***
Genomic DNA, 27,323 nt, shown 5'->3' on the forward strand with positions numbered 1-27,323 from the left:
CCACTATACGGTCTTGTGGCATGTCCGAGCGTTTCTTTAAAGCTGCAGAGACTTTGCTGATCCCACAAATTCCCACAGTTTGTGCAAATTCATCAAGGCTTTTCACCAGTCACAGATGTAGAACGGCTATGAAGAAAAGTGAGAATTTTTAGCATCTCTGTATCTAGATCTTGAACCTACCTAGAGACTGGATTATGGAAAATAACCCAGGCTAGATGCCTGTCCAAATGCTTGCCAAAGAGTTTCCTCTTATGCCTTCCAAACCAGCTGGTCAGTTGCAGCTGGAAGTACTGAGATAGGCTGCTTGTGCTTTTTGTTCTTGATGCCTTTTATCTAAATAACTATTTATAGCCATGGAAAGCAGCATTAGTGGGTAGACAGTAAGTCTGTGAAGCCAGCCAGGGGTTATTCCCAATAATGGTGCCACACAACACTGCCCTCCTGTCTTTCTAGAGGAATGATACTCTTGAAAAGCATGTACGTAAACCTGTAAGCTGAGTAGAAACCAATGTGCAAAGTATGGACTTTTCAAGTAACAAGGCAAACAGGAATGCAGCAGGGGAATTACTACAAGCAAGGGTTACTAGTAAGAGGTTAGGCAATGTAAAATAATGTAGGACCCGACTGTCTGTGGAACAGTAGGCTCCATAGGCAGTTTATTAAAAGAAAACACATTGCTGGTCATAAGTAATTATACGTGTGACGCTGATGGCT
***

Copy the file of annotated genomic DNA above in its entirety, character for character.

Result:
Genomic DNA, 27,323 nt, shown 5'->3' on the forward strand with positions numbered 1-27,323 from the left:
CCACTATACGGTCTTGTGGCATGTCCGAGCGTTTCTTTAAAGCTGCAGAGACTTTGCTGATCCCACAAATTCCCACAGTTTGTGCAAATTCATCAAGGCTTTTCACCAGTCACAGATGTAGAACGGCTATGAAGAAAAGTGAGAATTTTTAGCATCTCTGTATCTAGATCTTGAACCTACCTAGAGACTGGATTATGGAAAATAACCCAGGCTAGATGCCTGTCCAAATGCTTGCCAAAGAGTTTCCTCTTATGCCTTCCAAACCAGCTGGTCAGTTGCAGCTGGAAGTACTGAGATAGGCTGCTTGTGCTTTTTGTTCTTGATGCCTTTTATCTAAATAACTATTTATAGCCATGGAAAGCAGCATTAGTGGGTAGACAGTAAGTCTGTGAAGCCAGCCAGGGGTTATTCCCAATAATGGTGCCACACAACACTGCCCTCCTGTCTTTCTAGAGGAATGATACTCTTGAAAAGCATGTACGTAAACCTGTAAGCTGAGTAGAAACCAATGTGCAAAGTATGGACTTTTCAAGTAACAAGGCAAACAGGAATGCAGCAGGGGAATTACTACAAGCAAGGGTTACTAGTAAGAGGTTAGGCAATGTAAAATAATGTAGGACCCGACTGTCTGTGGAACAGTAGGCTCCATAGGCAGTTTATTAAAAGAAAACACATTGCTGGTCATAAGTAATTATACGTGTGACGCTGATGGCT